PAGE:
The contiguous 48 states encompass about 911 million acres of farmland, and about 10.2%—or 93 million acres—is expected to be transferred between 2015 and 2019, according to USDA’s Economic Research Service.
Farmland sales in 2017 are happening in a definite seller’s market, according to Jim Rothermich, an Iowa real estate appraiser who diligently tracks all farmland sales in the Hawkeye State.
“There have not been any no-sales at auction for some time,” he says. “As I visit with realtors across the state, most of the prices exceeded expectations.”
Farmland Market Trends
A combination of factors are at play, Rothermich says. First is a pretty basic story of supply versus demand. The amount of farmland for sale is not just relatively low—it’s historically low and there’s a strong demand to buy.
“Several of the realtors I’ve talked to said this is the lowest amount of farmland for sale they’ve seen in their whole careers,” he says.
Could politics also be at play? Rothermich says that’s a distinct possibility. Rural America voted overwhelmingly for President Donald Trump (and polling from Farm Journal Media showed farmers preferred Trump by about 5-to-1 over Hillary Clinton).
“Optimism really went up after the election when it comes to buying land,” Rothermich says.
Trump has a chance to positively affect the agricultural industry in a number of ways, including reducing regulations, lowering taxes or even repealing the so-called death tax. These issues reflect promises he made on the campaign trail.
Additional optimism is fueled by relatively low interest rates, Rothermich adds. Changes, though, could lead to “softer” farmland markets.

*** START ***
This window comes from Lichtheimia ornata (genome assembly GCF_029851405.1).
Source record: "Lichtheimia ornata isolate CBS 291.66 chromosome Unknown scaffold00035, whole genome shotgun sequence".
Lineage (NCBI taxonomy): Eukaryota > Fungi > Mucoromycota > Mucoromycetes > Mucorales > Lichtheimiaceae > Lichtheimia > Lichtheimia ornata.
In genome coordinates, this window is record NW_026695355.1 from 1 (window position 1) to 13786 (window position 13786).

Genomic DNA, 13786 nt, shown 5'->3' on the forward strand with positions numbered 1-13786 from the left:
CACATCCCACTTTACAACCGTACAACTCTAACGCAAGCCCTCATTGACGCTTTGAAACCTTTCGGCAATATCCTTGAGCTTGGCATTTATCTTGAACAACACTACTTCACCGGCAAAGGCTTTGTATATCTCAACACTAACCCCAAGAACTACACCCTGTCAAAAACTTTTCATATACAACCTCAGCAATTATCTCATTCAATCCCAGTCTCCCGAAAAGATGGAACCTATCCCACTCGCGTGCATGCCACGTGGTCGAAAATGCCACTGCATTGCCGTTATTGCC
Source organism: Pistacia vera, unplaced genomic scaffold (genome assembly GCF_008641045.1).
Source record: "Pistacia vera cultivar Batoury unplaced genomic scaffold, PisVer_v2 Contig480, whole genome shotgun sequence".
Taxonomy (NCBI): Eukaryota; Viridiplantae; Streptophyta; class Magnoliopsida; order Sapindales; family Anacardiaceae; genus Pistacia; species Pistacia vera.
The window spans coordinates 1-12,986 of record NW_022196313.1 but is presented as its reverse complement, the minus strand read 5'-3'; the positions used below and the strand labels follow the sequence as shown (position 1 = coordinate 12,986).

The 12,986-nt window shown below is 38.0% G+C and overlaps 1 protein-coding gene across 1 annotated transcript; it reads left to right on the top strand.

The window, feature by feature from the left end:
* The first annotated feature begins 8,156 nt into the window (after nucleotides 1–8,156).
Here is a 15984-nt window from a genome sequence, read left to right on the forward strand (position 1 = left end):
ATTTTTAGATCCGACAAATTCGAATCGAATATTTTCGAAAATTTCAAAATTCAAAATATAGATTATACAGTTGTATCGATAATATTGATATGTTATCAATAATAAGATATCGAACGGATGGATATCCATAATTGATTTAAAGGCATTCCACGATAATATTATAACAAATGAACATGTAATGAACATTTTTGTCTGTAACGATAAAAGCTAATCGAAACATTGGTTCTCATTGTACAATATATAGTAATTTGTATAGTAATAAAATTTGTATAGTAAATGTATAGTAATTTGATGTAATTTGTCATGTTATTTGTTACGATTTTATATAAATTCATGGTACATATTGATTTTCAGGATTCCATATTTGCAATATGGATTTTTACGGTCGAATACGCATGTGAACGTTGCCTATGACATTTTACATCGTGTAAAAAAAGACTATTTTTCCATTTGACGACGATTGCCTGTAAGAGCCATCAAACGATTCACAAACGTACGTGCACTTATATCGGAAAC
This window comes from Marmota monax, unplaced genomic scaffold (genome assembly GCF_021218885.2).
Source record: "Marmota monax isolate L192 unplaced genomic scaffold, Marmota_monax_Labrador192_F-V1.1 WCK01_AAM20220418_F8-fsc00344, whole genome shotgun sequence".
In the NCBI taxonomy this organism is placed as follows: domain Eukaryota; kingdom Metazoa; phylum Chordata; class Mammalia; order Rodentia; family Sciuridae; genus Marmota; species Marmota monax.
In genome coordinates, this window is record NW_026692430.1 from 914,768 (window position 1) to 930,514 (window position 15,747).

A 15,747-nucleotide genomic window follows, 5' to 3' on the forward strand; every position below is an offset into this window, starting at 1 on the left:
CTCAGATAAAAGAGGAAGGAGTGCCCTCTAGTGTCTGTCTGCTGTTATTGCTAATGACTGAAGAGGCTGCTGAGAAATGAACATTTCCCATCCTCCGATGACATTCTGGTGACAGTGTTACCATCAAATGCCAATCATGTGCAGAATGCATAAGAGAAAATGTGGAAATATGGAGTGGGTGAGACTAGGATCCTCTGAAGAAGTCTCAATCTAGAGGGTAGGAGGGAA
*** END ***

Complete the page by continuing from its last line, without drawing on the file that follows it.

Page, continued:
“Investment land buyers could potentially exit the land market, as alternative investments will become more attractive,” he says. “Investor buyers have supported land markets because of the stability and security of owning land, and have been satisfied with the minimal yields on their money.”
Time to Sell?
If these positive market signals are causing you to consider selling a parcel of farmland, remember you can influence the price. Mark Gannon, owner of Gannon Real Estate & Consulting in Ames, Iowa, has developed a checklist of red flags that could potentially limit sales price and buyer interest if not addressed. He suggests starting with well-documented records.
“Lack of verifiable yield and fertility data to prove the productive ability and maintenance of the land is problematic,” he notes. “No tile maps are equivalent to not having tile, or they are assumed to be old tile that needs to be replaced.”
Also, make sure non-crop areas are clean from brush, old machinery and debris, Gannon recommends. Plug and remove wells no longer in use. Watch for obvious erosion or other factors that buyers might factor into their purchase considerations.
“Pride of ownership is obvious, and most people don’t like buying projects,” he says. “Farm buyers will discount any property they feel needs immediate attention. It’s usually an accurate assumption that appearance of the property reflects the land’s fertility and productivity.”
Additionally, with the advent of Google Earth, “there is no hiding anymore,” Gannon says. Prospective buyers can access aerial photos of farmland as far back as 1994. Buyers also have access to aerial maps showing crop stress throughout the year.
“Some buyers will walk away looking for a farm that is better maintained,” he says.
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